June 23, 2024

Traumatic Brain Injury Witnesses

Sometimes a survivor of a traumatic brain injury looks and acts normal, but the person is actually suffering from an invisible injury. To a jury, the person may look like any other person, so to make the injury real, witnesses must testify to show how the person changed into a different person from before the traumatic brain injury.

Identify the witnesses to traumatic brain injury before filing a lawsuit. Expert witnesses explain the injury. An expert witness must have personal knowledge on what s/he is testifying to. An expert witness may state an opinion if (1) the witness has scientific or specialized knowledge on the subject in which he testifies that assists a trier of fact, (2) the witness qualifies as an expert, (3) the witness possesses reasonable probability regarding his opinion, (4) the opinion is supported by a proper factual basis.

A lay witness can only testify to what is within his/her personal knowledge. The lay witnesses for a brain injury case may be a parent, spouse, friend, or co-worker. A good lay witness is someone close to the brain injury survivor. The witness should know the survivor for many years before the head injury and have regular contact with the survivor after the injury. A witness who is not related to the survivor may be a better witness than a family member because the witness does not have any interest in the outcome of a case, whereas a family member living with the survivor may be frowned on as wanting money rather than making the survivor whole.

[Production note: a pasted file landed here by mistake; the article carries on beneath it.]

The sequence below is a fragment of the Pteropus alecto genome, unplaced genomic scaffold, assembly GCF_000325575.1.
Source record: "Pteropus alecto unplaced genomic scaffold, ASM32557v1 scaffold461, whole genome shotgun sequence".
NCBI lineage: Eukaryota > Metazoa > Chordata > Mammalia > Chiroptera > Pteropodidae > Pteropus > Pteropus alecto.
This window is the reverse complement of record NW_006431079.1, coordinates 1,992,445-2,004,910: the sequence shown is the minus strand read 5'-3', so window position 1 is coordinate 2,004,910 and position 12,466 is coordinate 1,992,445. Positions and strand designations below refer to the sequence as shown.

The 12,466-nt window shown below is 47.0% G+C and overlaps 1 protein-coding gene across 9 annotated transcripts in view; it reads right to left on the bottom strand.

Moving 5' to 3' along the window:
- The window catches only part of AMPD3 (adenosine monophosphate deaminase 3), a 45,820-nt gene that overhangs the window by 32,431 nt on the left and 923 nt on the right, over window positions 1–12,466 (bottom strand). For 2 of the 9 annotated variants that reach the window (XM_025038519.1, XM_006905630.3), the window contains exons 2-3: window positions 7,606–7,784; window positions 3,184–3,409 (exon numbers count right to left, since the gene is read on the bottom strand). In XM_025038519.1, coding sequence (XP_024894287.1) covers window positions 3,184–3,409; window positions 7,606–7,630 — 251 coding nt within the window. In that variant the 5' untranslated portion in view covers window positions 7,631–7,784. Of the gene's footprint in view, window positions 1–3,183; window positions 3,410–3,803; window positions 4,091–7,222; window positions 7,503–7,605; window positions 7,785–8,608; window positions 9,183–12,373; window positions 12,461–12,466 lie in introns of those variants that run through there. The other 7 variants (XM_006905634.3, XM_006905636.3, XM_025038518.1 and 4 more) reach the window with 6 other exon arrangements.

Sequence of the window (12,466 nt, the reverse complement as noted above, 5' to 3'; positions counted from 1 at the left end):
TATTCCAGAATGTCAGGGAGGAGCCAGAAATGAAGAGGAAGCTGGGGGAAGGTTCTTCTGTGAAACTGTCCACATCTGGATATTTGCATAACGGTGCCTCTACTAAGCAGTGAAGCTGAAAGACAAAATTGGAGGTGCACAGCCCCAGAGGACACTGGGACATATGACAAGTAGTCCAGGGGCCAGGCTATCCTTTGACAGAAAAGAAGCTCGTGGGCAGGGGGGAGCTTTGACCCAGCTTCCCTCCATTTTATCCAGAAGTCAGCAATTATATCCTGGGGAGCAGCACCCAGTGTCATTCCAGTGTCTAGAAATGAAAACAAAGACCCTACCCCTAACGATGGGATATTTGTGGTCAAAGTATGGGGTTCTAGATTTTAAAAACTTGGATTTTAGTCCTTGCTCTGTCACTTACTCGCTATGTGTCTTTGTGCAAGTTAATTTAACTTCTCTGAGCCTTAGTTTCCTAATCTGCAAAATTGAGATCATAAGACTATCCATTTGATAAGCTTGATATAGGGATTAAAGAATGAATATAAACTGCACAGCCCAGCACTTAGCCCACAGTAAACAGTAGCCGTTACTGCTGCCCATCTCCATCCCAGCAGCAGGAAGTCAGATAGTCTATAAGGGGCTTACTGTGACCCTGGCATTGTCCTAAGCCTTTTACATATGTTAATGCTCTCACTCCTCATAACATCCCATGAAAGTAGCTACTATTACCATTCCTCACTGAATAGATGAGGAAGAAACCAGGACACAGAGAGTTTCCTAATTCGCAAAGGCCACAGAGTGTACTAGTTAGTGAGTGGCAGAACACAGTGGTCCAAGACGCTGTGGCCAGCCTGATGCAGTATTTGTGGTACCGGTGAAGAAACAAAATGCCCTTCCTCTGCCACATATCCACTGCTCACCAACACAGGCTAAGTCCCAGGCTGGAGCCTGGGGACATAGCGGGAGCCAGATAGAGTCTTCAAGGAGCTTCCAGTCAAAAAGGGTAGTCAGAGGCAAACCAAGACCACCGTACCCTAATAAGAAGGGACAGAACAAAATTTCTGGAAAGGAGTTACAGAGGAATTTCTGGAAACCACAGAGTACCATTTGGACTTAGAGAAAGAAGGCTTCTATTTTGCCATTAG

The witness should produce examples on how the injury affected the survivor. For example, when victims of head injuries survive car accidents, a nightmare starts with few residential treatment centers taking insurance or insurance not paying for brain rehab, according to The Virginian-Pilot. Treatment usually gets offered only to individuals with private money, workers’ compensation, or a lawsuit settlement. According to the news article, one man, age 23, suffered a brain injury in a car accident in 2006. After a hospital stay and rehab, he returned home to find the part of his brain that controlled impulses not working. When he got angry, he lashed out at people. His mother took care of him, and ended up with bruises, bites, and black eyes. For this man, his mother would be a potential witness on how the injury transformed the him from his prior life.

For a powerful brain injury case, obtain an experienced Chicago attorney who knows what to look for in “before and after” witnesses.

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